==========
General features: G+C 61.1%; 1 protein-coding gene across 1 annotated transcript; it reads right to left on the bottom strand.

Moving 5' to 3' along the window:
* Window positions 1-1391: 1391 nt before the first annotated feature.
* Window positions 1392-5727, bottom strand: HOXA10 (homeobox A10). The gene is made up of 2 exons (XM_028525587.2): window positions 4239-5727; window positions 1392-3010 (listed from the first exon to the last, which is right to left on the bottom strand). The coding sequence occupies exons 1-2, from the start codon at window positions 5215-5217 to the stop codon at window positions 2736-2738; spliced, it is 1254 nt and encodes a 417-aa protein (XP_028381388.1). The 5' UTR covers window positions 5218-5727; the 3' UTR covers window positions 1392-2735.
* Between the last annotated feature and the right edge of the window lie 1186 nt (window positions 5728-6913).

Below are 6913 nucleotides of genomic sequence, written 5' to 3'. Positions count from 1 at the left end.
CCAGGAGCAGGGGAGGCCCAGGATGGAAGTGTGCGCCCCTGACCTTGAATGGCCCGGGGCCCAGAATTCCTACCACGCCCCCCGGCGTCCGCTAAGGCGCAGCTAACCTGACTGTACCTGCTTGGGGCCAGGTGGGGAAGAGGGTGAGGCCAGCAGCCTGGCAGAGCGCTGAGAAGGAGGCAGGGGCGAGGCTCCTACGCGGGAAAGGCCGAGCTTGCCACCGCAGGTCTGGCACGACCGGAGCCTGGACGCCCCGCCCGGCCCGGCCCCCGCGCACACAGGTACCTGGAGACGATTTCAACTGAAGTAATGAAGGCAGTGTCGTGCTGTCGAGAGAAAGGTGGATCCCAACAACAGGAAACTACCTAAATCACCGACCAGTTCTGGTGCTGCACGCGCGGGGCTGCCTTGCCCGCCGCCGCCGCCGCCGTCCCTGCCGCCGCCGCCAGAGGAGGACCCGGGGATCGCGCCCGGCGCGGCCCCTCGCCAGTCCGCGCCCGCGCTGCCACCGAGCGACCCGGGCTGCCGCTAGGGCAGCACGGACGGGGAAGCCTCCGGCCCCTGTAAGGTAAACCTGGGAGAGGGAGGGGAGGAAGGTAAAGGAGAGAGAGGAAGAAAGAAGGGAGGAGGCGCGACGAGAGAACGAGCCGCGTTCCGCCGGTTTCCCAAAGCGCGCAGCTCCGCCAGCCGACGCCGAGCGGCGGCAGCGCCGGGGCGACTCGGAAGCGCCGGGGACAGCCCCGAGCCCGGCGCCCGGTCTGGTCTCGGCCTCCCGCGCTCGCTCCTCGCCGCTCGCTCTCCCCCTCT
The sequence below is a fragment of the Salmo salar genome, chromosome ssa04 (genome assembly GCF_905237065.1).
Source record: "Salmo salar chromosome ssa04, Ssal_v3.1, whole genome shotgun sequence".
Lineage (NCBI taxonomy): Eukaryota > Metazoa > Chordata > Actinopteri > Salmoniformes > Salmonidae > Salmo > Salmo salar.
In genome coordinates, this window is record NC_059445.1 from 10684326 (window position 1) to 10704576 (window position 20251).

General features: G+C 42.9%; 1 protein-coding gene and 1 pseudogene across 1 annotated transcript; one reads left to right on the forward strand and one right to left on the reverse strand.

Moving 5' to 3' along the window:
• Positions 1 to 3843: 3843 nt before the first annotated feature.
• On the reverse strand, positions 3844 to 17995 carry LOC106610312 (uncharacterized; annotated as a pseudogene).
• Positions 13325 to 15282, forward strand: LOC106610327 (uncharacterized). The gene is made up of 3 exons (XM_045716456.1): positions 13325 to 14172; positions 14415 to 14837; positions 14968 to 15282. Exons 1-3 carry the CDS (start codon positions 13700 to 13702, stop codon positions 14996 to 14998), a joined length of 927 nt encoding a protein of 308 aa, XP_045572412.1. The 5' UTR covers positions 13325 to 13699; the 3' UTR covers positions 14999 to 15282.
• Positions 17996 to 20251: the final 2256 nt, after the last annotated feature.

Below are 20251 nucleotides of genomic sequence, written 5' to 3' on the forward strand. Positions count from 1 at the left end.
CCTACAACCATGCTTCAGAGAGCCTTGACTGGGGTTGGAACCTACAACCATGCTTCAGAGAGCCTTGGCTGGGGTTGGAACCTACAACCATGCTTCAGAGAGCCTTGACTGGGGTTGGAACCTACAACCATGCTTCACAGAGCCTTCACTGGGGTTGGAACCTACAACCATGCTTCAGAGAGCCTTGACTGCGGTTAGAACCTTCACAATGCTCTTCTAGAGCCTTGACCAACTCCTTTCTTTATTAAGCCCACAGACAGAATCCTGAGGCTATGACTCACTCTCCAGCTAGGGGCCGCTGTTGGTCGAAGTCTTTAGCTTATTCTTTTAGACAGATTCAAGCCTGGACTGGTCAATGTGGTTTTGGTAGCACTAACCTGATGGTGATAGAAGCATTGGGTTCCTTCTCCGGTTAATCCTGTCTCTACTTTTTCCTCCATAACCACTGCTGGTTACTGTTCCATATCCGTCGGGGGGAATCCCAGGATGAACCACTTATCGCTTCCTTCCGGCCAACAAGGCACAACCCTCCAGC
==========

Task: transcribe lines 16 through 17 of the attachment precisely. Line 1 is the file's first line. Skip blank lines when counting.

• Positions 13325 to 15282, forward strand: LOC106610327 (uncharacterized). The gene is made up of 3 exons (XM_045716456.1): positions 13325 to 14172; positions 14415 to 14837; positions 14968 to 15282. Exons 1-3 carry the CDS (start codon positions 13700 to 13702, stop codon positions 14996 to 14998), a joined length of 927 nt encoding a protein of 308 aa, XP_045572412.1. The 5' UTR covers positions 13325 to 13699; the 3' UTR covers positions 14999 to 15282.
• Positions 17996 to 20251: the final 2256 nt, after the last annotated feature.